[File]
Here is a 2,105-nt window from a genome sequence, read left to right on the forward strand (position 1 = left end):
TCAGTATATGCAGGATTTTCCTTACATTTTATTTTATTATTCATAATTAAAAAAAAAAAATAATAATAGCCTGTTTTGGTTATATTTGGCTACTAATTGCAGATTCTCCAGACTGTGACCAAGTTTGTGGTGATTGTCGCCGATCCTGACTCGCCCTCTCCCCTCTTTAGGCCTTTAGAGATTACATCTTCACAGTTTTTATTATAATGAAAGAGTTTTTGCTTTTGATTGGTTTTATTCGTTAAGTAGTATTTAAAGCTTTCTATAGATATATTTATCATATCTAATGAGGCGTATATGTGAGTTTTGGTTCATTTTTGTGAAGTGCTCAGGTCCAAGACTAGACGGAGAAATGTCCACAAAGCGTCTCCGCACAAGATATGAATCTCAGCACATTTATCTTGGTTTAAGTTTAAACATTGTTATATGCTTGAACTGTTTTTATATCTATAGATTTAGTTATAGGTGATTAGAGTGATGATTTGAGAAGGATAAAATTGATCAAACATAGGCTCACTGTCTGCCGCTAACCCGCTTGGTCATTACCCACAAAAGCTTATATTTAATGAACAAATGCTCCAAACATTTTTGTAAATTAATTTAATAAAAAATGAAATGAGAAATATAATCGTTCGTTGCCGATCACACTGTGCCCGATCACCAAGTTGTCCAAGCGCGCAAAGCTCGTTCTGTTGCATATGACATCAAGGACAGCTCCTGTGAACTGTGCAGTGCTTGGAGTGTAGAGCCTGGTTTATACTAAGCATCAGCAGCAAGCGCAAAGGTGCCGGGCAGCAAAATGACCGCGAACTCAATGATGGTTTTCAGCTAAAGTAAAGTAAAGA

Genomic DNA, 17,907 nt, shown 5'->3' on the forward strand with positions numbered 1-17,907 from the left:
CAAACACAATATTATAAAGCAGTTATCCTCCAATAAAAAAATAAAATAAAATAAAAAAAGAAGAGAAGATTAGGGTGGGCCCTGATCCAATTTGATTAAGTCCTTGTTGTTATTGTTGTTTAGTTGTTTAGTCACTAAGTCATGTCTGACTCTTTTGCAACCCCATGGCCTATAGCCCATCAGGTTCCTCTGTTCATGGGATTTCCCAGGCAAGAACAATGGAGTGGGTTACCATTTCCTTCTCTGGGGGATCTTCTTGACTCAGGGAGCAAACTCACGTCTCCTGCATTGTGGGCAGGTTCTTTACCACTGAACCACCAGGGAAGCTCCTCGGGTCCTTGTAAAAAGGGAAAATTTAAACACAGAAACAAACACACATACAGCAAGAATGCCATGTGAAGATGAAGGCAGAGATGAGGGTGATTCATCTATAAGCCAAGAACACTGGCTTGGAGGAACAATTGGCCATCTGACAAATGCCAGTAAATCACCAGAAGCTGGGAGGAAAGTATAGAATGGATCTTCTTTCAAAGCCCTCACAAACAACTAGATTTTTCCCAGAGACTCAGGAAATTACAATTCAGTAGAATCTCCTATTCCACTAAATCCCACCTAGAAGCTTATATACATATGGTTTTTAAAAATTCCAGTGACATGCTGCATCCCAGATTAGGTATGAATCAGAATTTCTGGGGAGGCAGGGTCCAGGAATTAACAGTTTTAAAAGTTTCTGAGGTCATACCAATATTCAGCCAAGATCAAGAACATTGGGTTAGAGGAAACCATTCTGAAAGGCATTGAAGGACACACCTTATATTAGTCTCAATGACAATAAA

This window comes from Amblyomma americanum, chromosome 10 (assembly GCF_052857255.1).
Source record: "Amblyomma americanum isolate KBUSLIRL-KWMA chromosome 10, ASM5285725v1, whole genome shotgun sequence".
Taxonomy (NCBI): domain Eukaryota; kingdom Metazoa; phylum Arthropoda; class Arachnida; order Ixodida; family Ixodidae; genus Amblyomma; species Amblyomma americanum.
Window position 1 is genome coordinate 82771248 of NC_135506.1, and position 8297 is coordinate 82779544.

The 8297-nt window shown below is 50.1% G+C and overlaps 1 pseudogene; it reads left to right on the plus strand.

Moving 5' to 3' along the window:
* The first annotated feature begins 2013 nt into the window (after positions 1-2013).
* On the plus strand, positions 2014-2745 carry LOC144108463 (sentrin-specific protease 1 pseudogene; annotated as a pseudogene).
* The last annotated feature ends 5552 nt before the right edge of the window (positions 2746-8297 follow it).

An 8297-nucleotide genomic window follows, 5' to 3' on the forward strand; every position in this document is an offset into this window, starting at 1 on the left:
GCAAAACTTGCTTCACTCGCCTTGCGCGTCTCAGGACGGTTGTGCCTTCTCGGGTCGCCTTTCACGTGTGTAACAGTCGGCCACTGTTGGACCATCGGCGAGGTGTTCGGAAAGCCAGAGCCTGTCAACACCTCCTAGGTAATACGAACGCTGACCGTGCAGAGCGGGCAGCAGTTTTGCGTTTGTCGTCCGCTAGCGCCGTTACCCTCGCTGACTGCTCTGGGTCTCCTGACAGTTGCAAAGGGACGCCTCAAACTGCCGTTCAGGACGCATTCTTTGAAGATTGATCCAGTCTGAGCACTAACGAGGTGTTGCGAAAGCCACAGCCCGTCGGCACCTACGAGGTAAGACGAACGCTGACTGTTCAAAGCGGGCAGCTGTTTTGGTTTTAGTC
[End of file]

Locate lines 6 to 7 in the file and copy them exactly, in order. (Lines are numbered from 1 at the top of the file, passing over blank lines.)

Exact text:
Source record: "Amblyomma americanum isolate KBUSLIRL-KWMA chromosome 10, ASM5285725v1, whole genome shotgun sequence".
Taxonomy (NCBI): domain Eukaryota; kingdom Metazoa; phylum Arthropoda; class Arachnida; order Ixodida; family Ixodidae; genus Amblyomma; species Amblyomma americanum.